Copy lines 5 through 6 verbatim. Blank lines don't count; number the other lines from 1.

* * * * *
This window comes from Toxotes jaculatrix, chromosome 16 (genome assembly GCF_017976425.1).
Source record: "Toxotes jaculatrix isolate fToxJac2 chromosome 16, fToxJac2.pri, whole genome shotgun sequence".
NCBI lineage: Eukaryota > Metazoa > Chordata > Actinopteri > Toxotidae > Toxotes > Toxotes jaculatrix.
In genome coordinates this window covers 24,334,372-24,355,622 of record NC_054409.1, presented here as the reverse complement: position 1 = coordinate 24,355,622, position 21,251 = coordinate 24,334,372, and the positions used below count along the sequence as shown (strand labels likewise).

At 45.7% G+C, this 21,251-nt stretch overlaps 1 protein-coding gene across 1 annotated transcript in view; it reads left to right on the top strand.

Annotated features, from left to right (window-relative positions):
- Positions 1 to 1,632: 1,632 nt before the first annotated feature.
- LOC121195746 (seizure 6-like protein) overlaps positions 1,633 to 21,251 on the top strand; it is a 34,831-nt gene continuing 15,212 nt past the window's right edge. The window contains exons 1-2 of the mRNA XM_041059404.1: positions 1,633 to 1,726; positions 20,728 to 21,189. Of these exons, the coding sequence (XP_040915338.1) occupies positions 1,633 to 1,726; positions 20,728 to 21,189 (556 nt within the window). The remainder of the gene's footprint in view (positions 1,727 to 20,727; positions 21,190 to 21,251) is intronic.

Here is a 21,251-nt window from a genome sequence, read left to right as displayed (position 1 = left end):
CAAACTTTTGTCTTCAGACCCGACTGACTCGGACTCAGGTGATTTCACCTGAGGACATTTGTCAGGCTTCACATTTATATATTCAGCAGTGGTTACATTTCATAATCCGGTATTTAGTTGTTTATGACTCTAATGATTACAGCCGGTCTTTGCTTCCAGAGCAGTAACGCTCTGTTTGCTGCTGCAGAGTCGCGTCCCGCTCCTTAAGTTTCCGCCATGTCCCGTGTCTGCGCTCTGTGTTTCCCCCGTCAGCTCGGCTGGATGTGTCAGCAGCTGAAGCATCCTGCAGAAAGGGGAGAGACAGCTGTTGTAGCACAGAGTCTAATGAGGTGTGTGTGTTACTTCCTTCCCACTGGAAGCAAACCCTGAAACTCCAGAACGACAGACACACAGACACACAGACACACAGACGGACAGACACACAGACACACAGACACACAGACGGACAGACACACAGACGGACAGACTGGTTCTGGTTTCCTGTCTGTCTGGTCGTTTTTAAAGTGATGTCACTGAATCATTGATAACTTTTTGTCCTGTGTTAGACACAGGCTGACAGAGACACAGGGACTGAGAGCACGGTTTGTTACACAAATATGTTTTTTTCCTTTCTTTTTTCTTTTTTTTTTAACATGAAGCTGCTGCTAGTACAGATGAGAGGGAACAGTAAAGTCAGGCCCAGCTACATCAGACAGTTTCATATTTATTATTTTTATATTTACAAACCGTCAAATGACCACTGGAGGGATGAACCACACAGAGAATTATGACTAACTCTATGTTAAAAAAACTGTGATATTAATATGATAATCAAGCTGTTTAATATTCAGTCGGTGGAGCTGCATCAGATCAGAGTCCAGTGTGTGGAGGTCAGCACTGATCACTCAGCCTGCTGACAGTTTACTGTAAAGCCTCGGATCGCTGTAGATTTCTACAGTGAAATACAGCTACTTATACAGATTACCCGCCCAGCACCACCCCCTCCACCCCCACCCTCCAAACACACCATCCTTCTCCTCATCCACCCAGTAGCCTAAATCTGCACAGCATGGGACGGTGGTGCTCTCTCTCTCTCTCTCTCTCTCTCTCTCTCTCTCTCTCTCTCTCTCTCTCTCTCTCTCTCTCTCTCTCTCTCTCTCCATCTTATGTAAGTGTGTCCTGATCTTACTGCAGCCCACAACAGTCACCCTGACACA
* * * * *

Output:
At 45.7% G+C, this 21,251-nt stretch overlaps 1 protein-coding gene across 1 annotated transcript in view; it reads left to right on the top strand.

Annotated features, from left to right (window-relative positions):